Charlotte Personal Injury Attorney Matt Arnold answers the question: “What can you sue for in a personal injury case?”
Going under the knife can cause anyone a lengthy list of concerns, but catching on fire is not usually one of them. However, numerous stories in the news this year have highlighted the disturbing frequency with which operating room fires actually occur.
NBC reported March 2 that a series of patients have reported being the victims of severe burns while undergoing surgery at D.C.-area hospitals. At least four (4) of the incidents have triggered lawsuits and date back almost a decade, but safety advocates say that the frequency with which operating room fires still occur shows a lack of oversight from government agencies.
In New York, state Health Department investigators recently released a report slamming the NYU Langone Medical Center for defective safety procedures and communications that led to a patient’s face catching fire while in surgery in 2014. The report found that the hospital was not in compliance with federal regulations that govern anesthesia and surgery.
The problem isn’t just with the Langone Medical Center, an abundance of similar cases have also been reported in Florida. A surgical flash fire killed 89-year-old Adele Bearman in 2013 after leaving burns on over 25 percent of her body after she went under for a biopsy. Other patients have more recently had their faces covered in 2nd and 3rd-degree burns after going in for relatively minor surgeries.
So how is it that this nightmarish scenario is so common? And what happens to the victims?
NBC reported that there are about 650 operating room fires reported a year nationwide—and that’s just for the ones that are reported. Some states do not require hospitals to specify whether a fire originated in the operating room, or even report fires at all. Patients undergoing anesthesia receive oxygen, which is highly flammable. Similarly flammable gauze and cloths used during surgery provide friction and can act as kindling, while sanitizing alcohol can provide the fuel.
The New York investigation showed that a communication failure between the surgeon in that case and the anesthesiologist made the latter unaware that a certain instrument would be used in the procedure. Use of the instrument sparked a fire in the presence of oxygen that was being pumped to the patient through a mask connected to a wall outlet.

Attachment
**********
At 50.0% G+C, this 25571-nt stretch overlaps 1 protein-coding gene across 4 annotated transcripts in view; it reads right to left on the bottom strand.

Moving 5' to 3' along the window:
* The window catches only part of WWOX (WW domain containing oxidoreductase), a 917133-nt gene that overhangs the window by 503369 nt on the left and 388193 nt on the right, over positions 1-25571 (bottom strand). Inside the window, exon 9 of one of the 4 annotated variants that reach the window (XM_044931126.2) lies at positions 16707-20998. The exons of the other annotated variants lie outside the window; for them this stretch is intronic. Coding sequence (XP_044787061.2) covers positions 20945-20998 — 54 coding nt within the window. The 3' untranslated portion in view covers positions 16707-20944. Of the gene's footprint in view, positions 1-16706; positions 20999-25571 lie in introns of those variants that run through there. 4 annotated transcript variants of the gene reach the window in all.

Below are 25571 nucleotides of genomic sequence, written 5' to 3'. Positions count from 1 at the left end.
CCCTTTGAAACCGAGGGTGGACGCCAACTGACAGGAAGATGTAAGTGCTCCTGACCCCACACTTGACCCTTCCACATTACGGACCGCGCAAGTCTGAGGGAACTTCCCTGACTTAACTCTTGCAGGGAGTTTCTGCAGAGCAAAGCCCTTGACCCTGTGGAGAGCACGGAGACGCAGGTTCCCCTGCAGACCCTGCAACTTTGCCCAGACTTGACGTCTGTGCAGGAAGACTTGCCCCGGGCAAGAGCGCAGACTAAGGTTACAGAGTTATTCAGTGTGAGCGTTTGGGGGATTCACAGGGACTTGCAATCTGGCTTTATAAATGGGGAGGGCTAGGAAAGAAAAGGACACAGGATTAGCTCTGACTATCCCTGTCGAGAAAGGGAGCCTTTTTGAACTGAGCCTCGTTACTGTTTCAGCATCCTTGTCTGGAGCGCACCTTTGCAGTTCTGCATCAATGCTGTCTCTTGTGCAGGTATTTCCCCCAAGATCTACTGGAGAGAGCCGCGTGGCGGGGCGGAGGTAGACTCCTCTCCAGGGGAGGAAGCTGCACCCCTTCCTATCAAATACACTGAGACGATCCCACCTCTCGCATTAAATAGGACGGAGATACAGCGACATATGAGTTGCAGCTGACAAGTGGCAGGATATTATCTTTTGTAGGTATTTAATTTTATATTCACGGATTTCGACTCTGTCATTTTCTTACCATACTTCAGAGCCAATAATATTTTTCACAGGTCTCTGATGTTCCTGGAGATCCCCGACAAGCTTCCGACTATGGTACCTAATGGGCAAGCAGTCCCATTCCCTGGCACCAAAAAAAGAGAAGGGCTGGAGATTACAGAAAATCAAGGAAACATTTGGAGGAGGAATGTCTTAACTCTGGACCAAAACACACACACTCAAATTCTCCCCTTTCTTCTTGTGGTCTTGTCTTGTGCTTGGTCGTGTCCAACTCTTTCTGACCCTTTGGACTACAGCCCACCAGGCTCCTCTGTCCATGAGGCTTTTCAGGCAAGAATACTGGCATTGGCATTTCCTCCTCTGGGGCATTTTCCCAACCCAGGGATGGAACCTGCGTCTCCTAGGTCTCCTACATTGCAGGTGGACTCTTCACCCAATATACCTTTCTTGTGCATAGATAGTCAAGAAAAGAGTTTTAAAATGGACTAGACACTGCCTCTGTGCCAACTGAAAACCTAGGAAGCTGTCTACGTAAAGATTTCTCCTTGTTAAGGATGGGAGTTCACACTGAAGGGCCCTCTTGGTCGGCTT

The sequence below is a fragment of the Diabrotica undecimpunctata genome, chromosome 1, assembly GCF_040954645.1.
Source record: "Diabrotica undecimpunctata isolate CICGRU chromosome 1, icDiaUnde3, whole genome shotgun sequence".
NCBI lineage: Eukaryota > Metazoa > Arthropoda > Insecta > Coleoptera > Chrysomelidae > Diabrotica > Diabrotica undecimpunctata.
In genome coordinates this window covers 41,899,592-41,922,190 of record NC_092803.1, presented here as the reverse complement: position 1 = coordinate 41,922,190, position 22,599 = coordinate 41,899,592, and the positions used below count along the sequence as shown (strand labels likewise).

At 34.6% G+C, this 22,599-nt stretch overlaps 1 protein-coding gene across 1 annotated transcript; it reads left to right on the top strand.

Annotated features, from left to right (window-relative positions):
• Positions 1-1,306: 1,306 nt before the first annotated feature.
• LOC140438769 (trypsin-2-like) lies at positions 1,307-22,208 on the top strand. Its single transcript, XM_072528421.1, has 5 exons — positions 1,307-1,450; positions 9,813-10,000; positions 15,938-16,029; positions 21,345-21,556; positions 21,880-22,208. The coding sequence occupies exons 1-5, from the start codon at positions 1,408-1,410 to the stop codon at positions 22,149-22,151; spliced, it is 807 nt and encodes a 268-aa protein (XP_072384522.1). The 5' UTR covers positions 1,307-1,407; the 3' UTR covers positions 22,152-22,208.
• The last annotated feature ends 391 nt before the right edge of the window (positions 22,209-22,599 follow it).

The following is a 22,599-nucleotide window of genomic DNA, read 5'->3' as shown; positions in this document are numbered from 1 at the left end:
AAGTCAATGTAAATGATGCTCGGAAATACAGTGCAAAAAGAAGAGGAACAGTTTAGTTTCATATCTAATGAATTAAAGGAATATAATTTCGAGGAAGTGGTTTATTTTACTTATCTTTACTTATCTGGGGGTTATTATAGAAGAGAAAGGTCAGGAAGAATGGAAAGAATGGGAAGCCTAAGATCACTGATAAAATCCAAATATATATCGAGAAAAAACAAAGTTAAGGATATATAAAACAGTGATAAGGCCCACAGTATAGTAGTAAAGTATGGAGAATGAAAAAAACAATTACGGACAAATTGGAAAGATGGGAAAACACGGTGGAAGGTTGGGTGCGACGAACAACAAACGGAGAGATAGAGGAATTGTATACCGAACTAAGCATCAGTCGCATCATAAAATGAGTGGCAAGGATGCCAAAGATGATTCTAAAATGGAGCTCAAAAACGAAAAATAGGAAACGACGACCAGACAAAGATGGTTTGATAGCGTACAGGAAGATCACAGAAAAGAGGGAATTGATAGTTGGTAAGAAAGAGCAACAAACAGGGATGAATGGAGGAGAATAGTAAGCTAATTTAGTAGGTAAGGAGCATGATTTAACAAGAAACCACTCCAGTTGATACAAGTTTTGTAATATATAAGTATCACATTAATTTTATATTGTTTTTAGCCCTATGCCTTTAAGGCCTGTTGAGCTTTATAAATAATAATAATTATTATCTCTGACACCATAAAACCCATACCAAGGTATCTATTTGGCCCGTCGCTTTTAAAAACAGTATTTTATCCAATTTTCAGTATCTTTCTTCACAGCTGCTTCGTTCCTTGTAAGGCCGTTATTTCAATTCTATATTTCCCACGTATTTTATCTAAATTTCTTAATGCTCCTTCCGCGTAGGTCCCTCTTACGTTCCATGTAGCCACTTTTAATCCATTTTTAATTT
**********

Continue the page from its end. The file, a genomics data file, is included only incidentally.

The report, released to the New York Post under a Freedom of Information Act request, was so heavily redacted that it does not reveal what instrument was being used that caused the spark, the nature of surgery, or even how badly the patient was injured.
The New York investigation also found that NYU Langone did not create and adequately immediate plan to prevent the recurrence of fire injury to surgery patients after the 2014 fire. It was not until after the Department of Health declared a state of immediate jeopardy that the hospital instituted new safety procedures. The new procedures included changing the hospital’s oxygen delivery method during surgeries that pose higher fire risks (such as those involving oxygen masks instead of nasal oxygen prongs).
Most of the victims from other states (or their families, in the case of those who have died) have settled lawsuits with the hospital. Victims reported severe burns across their face, nasal cavities and bodies; dental injuries; and post-traumatic stress.
If you or someone close to you has been injured, contact an experienced personal injury attorney today who can help you receive the compensation to which you may be entitled. Contact Arnold & Smith, PLLC for a free consultation, call at 704-370-2828 or click here for additional resources.
About the Author
Mr. Arnold was raised in Charlotte, where he graduated from Providence Senior High School. He attended Belmont Abbey College, where he graduated cum laude, before attending law school at the University of North Carolina at Chapel Hill on a full academic scholarship.
A board-certified specialist in the practice of Family Law, Mr. Arnold is admitted to practice in all state courts in North Carolina, in the United States Federal Court for the Western District of North Carolina, in the North Carolina Court of Appeals and Supreme Court, and in the Fourth Circuit United States Court of Appeals in Richmond, Virginia.
In his free time, Mr. Arnold enjoys golfing and spending time with his wife and three children.
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